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Hootie & the Blowfish held its annual HomeGrown concert with Blue Dogs on Saturday, August 11, 2018 on Daniel Island at the Volvo Car Stadium. Andrew J. Whitaker/ Staff

Charleston is the up-and-coming Austin. At least that's what I've been hearing since I became an active member of the local music scene after college in 2015. Before that, I could only get into a rare under-18 standing-room show at Music Farm or an occasional North Charleston Coliseum performance (cue my dreams coming true at a Hilary Duff concert in seventh grade). 

P&C reporter Kalyn Oyer (copy)

Kalyn Oyer

It's true that Charleston's original music scene is growing at an exciting pace, like that of Austin, Texas, another Southern college town that has become known for great bands and live entertainment among the nightlife. 

The Holy City's current artists at the forefront are following in the famous footsteps of Hootie & the Blowfish and Shovels & Rope, two artists that first put the state on the map. Now, decades later, we have a whole crew of modern nationally touring acts based right here in Charleston, like Susto, The High Divers, Stop Light Observations and Atlas Road Crew. 

These are homegrown acts, but they're also acts that have toured the United States and the globe, played festivals far and wide and then returned home to still perform for the crowds that packed out 50-cap bars to see them five years ago.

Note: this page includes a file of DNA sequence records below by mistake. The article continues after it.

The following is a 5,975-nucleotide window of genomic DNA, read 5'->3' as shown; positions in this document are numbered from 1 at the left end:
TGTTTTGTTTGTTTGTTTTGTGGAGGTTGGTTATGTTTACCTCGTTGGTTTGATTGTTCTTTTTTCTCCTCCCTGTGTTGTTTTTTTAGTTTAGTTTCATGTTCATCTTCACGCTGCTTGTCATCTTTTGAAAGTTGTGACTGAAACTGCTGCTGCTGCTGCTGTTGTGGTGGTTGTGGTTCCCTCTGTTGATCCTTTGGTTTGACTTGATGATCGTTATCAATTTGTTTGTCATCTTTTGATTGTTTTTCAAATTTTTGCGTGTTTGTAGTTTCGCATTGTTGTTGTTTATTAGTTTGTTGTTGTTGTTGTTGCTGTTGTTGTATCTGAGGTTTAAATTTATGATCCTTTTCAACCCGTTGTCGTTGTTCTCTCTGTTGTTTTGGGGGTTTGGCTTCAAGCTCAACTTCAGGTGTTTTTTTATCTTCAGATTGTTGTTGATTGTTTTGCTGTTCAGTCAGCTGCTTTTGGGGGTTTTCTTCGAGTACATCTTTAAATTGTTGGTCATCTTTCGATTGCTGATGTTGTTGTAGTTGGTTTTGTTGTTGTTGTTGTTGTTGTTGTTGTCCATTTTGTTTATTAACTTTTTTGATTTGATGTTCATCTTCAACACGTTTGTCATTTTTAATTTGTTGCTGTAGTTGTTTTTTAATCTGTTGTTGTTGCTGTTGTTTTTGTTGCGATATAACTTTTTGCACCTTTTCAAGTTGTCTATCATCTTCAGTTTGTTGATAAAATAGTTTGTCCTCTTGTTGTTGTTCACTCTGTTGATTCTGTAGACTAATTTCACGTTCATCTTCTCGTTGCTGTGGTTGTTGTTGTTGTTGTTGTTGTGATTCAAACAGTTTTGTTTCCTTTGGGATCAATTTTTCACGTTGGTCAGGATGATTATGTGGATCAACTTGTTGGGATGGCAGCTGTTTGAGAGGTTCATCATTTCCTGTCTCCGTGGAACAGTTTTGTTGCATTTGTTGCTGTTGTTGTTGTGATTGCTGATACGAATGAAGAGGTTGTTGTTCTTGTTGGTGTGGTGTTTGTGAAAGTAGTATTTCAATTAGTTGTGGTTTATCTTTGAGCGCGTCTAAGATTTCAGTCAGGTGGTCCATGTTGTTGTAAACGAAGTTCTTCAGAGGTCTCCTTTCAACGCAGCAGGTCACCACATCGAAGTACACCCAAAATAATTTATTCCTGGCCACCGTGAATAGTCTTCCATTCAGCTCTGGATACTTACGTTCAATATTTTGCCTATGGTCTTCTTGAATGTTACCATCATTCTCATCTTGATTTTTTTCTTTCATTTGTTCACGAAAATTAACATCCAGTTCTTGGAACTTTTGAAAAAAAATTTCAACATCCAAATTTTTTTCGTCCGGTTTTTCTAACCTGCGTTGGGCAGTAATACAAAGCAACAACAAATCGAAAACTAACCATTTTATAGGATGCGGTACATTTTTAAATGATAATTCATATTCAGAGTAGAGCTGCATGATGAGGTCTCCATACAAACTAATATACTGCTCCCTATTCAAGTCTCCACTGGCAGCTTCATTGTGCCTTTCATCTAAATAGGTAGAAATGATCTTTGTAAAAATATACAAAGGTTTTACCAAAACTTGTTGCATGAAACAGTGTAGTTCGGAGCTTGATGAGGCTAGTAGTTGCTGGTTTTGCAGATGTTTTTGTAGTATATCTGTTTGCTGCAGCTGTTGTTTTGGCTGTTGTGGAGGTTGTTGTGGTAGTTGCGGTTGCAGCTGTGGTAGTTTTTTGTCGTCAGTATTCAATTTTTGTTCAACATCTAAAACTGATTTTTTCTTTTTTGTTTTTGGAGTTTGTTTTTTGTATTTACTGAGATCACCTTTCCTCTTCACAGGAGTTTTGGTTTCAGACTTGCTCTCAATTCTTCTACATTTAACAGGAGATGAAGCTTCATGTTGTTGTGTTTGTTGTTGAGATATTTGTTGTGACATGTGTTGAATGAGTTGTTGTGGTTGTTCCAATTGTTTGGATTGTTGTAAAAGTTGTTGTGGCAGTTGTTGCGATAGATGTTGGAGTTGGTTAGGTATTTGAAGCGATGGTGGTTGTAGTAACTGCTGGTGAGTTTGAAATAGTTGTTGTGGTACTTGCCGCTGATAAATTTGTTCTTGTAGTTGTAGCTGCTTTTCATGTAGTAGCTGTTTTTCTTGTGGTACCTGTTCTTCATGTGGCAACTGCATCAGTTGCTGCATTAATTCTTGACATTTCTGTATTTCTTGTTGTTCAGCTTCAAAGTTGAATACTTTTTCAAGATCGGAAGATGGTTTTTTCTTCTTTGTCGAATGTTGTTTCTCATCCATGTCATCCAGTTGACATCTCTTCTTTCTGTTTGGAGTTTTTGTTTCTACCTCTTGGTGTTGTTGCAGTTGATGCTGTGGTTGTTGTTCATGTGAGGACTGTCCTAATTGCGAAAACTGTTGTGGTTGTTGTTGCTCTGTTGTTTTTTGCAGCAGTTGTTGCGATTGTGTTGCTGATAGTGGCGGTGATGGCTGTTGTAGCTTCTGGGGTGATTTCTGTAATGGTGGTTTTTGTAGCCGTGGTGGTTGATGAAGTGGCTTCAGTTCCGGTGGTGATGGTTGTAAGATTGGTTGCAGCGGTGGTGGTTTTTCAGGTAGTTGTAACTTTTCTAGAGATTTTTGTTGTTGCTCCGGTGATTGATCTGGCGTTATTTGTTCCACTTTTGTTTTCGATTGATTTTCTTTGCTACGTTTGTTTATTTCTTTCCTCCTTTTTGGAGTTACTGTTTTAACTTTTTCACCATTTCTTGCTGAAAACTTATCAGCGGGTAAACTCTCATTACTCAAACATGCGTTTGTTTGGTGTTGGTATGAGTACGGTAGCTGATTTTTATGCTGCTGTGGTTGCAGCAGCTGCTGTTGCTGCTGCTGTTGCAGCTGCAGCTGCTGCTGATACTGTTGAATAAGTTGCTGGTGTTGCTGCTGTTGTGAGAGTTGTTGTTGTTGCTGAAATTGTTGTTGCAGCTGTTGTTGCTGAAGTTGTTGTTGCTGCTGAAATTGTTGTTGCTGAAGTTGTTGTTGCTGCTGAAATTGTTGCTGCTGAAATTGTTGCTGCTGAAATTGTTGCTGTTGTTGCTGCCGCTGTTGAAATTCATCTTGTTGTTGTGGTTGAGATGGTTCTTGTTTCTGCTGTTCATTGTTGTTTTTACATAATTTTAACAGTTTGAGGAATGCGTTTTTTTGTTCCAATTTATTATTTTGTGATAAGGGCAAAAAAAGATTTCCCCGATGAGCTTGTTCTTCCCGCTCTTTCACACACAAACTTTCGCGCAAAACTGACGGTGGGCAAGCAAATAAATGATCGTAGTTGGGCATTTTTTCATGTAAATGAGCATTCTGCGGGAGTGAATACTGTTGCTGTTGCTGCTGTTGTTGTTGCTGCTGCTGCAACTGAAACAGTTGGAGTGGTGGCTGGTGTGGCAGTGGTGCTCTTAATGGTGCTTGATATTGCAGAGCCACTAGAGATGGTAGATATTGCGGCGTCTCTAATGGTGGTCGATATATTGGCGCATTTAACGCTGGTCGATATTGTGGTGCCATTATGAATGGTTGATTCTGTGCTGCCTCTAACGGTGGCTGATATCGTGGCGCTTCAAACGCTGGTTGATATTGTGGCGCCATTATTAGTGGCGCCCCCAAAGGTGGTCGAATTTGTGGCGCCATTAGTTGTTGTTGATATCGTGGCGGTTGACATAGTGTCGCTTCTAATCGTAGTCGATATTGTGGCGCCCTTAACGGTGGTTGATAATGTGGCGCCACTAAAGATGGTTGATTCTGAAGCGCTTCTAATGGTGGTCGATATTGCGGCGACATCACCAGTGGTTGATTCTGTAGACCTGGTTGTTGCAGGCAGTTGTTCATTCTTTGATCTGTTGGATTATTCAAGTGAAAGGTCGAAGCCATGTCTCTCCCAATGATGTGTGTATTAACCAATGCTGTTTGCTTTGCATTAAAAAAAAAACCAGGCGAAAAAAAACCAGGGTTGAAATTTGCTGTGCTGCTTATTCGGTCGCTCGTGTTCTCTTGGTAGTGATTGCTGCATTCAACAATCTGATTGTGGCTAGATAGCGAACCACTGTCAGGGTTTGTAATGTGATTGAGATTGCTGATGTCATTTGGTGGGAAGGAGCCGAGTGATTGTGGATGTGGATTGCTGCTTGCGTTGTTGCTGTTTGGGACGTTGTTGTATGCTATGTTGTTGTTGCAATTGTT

It all started with local labels that had a mission to put Charleston on the map. Originally, that was Hearts & Plugs, a champion of the indie rock scene. The influence of that label is still paying off, but now genres and boundaries are being crossed like they haven't before. 

Real South Records is hosting hip-hop artists, punk bands and alt-country acts alike. And local producers like Wolfgang Zimmerman of Rialto Row and Matt Zutell of Coast Records are grinding away, album by album, to create a memorable Charleston sound. 

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The Charleston "Acid Boys" of psychedelic folk rock band Susto took the stage at High Water for a prime time slot. 

Though the Charleston venues willing to play original music are limited, bands, particularly in the indie rock and Americana genres, have found a way to climb over the small-city hurdles and make it work anyway. We're still watching them climb and cheering them on. 

We even have our own music conference, following in the footsteps of Austin's SXSW. Though not on that level, the annual Charleston Music Confab is a platform for emerging artists and big names in the industry to come together for showcases and panels. 

I'm happy to be a part of a blossoming scene on the verge of breaking the cusp. I'll be here to watch it.